I will not explain what the Todoist or The Pomodoro Technique are, nor it’s benefits. There are already lot’s of articles and blog posts doing that. I will only say that if you haven’t used them, you should at least try them. (I understand that they might not work for you, but it might give you a hint on what might.) If you are already using them, then awesome!
On this post I will focus on how to use them together since Todoist doesn’t support The Pomodoro Technique out of the box.
Tasks for Pomodoros
The following steps explains how to use The Pomodoro Technique with Todoist:
- Every task you want to do via pomodoros, label it with @pomodoro.
- Use the today date for the tasks you want to do today.
- Use the Inbox for unplanned tasks.
- Use the task name to track expected pomodoros, interruptions and finished pomodoros.
- Use the following format on the task name: TASK | EXPECTED MARKS.
- TASK is the name or description of the task.
- EXPECTED is the number of expected pomodoros.
- MARKS are the interruptions and finished pomodoros.
- Example: @pomodoro Review and edit the todoist post. | 4 'xx-x.
Most Important Tasks
It’s a good practice to start the day with the most important tasks. So, every weekday should start by selecting the most important tasks for the day, based on the projects and tasks on Todoist.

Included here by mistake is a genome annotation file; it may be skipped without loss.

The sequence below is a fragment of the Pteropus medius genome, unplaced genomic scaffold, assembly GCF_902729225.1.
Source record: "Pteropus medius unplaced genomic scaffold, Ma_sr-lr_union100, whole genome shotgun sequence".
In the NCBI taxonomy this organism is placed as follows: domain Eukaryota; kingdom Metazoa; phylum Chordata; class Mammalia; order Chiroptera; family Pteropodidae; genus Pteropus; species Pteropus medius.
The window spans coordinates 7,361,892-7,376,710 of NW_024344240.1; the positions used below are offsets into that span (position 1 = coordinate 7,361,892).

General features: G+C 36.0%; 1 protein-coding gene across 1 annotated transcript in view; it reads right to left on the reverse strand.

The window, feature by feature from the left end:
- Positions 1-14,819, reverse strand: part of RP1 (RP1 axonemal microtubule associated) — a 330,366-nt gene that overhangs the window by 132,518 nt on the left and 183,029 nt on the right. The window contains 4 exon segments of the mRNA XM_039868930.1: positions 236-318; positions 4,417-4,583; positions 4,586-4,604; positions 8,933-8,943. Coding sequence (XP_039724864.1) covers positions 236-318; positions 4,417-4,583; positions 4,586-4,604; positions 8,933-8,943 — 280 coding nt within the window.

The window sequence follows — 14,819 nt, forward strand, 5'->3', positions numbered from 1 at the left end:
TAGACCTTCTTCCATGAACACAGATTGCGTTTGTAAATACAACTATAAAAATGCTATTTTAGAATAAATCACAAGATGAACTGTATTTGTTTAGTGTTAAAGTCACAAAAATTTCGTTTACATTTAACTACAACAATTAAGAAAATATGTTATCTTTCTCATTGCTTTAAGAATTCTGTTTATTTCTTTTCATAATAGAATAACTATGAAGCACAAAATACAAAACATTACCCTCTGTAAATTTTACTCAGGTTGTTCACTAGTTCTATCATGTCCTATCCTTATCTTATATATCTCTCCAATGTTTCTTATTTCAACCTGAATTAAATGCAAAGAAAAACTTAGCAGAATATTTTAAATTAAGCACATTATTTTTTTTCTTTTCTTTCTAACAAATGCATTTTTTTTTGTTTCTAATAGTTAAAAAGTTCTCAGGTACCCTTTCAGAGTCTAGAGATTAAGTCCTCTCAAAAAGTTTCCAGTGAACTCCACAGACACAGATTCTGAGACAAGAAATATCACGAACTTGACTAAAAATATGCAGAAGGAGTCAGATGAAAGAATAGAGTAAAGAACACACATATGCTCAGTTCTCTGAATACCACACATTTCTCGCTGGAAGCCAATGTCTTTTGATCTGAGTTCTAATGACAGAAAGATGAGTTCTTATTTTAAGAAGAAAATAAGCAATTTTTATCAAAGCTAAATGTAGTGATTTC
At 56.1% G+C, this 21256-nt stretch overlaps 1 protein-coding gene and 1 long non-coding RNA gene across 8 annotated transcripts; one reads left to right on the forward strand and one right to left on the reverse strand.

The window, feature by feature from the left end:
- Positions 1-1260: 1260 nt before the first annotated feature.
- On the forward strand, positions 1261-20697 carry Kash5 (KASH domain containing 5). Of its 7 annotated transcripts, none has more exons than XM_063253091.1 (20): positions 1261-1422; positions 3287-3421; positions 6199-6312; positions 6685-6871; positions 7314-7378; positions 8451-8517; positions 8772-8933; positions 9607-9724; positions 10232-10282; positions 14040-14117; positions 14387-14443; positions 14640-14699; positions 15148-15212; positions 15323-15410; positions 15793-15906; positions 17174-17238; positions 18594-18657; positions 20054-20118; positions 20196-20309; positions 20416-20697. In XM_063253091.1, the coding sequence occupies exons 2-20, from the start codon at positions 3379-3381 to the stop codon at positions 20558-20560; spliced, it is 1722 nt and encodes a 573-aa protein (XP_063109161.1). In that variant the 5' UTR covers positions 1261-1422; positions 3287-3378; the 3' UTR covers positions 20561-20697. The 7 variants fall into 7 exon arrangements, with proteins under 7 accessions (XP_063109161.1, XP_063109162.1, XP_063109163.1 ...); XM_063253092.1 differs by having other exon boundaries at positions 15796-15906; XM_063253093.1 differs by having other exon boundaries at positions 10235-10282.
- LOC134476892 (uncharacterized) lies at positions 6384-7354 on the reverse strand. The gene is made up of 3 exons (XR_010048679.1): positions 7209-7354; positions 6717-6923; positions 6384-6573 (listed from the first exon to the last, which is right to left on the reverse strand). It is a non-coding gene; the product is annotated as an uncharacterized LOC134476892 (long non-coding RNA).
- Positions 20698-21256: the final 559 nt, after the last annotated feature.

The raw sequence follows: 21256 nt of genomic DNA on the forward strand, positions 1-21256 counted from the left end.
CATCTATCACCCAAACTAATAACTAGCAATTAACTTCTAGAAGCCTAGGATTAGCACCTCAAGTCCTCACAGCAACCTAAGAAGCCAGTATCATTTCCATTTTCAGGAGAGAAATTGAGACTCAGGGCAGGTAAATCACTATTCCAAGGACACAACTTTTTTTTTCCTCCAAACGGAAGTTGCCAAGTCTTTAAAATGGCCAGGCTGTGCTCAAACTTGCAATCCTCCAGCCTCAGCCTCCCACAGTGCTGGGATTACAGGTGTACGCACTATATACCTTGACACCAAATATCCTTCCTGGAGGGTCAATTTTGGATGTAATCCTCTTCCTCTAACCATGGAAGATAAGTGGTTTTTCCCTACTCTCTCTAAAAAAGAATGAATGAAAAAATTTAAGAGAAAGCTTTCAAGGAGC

Todoist has a repeating tasks feature, so we can use it to remind us to select the most important tasks. Just create the task “Select the most important tasks for today.” with the date “every weekday”.
Weekly Tasks Review
It’s also a good practice to review the todo lists weekly to clean up, reorder things and delete obsolete tasks. So every monday (or any other day) can start by cleaning up the todo lists.
We can also create a repeating task here. Just create the task “Review all tasks.” with the date “every monday”.
Now we can see the @pomodoro completed tasks:
- Click on the Karma link, and then on View all completed tasks.
- Select the @pomodoro label.
- Select any project if you want to see the stats by project.
I know it’s far from perfect (or maybe even useful), but I hope it’s better than nothing.
For a long time I used Pomodoro Timer from Nasa Trained Monkeys, but now I’m using a minimalist timer created by me: Goldfish.
What can Todoist do to be even more awesome?
The main thing missing from this approach is a better way to see the pomodoro stats, so we can learn from them.
This is the information I would like to see:
- The number of internal and external interruptions per task, to track improvements in protecting our pomodoros.
- The relation between expected and actual pomodoros, to track improvements on our task estimations.
- The number of pomodoros finished per day, to have some sense of our speed.